The content of this article will benefit those of you who are starting to educate yourself about investing in the stock market and want to begin learning about how to value company based on its current earnings and what are the drawbacks of this method.
EVRAZ plc (LON:EVR) is currently trading at a trailing P/E of 14.7x, which is higher than the industry average of 12.1x. While EVR might seem like a stock to avoid or sell if you own it, it is important to understand the assumptions behind the P/E ratio before you make any investment decisions. In this article, I will break down what the P/E ratio is, how to interpret it and what to watch out for.
Breaking down the Price-Earnings ratio
The P/E ratio is one of many ratios used in relative valuation. By comparing a stock’s price per share to its earnings per share, we are able to see how much investors are paying for each pound of the company’s earnings.
Price-Earnings Ratio = Price per share ÷ Earnings per share
P/E Calculation for EVR
Price per share = $7.22
Earnings per share = $0.490
∴ Price-Earnings Ratio = $7.22 ÷ $0.490 = 14.7x
On its own, the P/E ratio doesn’t tell you much; however, it becomes extremely useful when you compare it with other similar companies. Ultimately, our goal is to compare the stock’s P/E ratio to the average of companies that have similar attributes to EVR, such as company lifetime and products sold. One way of gathering a peer group is to use firms in the same industry, which is what I’ll do. Since it is expected that similar companies have similar P/E ratios, we can come to some conclusions about the stock if the ratios are different.
EVR’s P/E of 14.7x is higher than its industry peers (12.1x), which implies that each dollar of EVR’s earnings is being overvalued by investors. This multiple is a median of profitable companies of 25 Metals and Mining companies in GB including Cora Gold, Patagonia Gold and Ferrexpo. As such, our analysis shows that EVR represents an over-priced stock.
Assumptions to be aware of
Before you jump to the conclusion that EVR should be banished from your portfolio, it is important to realise that our conclusion rests on two important assertions. The first is that our peer group actually contains companies that are similar to EVR. If this isn’t the case, the difference in P/E could be due to some other factors. For example, if you are inadvertently comparing riskier firms with EVR, then EVR’s P/E would naturally be higher than its peers since investors would reward its lower risk with a higher price. The other possibility is if you were accidentally comparing lower growth firms with EVR. In this case, EVR’s P/E would be higher since investors would also reward EVR’s higher growth with a higher price. The second assumption that must hold true is that the stocks we are comparing EVR to are fairly valued by the market. If this assumption does not hold true, EVR’s higher P/E ratio may be because firms in our peer group are being undervalued by the market.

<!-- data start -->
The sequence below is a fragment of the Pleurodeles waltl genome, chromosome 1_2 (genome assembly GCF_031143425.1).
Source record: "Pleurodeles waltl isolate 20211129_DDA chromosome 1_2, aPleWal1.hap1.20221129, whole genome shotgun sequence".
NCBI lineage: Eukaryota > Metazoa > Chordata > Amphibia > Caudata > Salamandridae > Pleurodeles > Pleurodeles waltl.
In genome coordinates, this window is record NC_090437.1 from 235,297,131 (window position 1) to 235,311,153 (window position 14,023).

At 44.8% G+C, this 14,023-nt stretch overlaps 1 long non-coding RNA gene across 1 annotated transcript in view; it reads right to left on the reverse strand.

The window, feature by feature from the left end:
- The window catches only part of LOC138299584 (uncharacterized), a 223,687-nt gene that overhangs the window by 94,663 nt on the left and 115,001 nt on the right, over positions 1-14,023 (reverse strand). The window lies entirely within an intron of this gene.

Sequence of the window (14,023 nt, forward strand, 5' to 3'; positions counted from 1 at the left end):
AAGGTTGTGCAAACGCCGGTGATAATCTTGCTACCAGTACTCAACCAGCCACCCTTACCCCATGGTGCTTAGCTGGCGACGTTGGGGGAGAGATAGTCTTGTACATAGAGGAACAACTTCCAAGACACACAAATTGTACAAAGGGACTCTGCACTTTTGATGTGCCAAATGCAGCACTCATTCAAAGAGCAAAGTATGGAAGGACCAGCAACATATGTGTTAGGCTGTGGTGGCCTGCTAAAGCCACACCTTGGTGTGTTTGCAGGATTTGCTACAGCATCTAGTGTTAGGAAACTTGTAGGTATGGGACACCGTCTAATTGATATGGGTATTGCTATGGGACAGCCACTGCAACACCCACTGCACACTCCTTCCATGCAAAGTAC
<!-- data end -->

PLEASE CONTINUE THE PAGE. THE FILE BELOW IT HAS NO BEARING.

What this means for you:
Since you may have already conducted your due diligence on EVR, the overvaluation of the stock may mean it is a good time to reduce your current holdings. But at the end of the day, keep in mind that relative valuation relies heavily on critical assumptions I’ve outlined above. Remember that basing your investment decision off one metric alone is certainly not sufficient. There are many things I have not taken into account in this article and the PE ratio is very one-dimensional. If you have not done so already, I urge you to complete your research by taking a look at the following:
- Future Outlook: What are well-informed industry analysts predicting for EVR’s future growth? Take a look at our free research report of analyst consensus for EVR’s outlook.
- Past Track Record: Has EVR been consistently performing well irrespective of the ups and downs in the market? Go into more detail in the past performance analysis and take a look at the free visual representations of EVR’s historicals for more clarity.
- Other High-Performing Stocks: Are there other stocks that provide better prospects with proven track records? Explore our free list of these great stocks here.
To help readers see past the short term volatility of the financial market, we aim to bring you a long-term focused research analysis purely driven by fundamental data. Note that our analysis does not factor in the latest price-sensitive company announcements.
The author is an independent contributor and at the time of publication had no position in the stocks mentioned. For errors that warrant correction please contact the editor at firstname.lastname@example.org.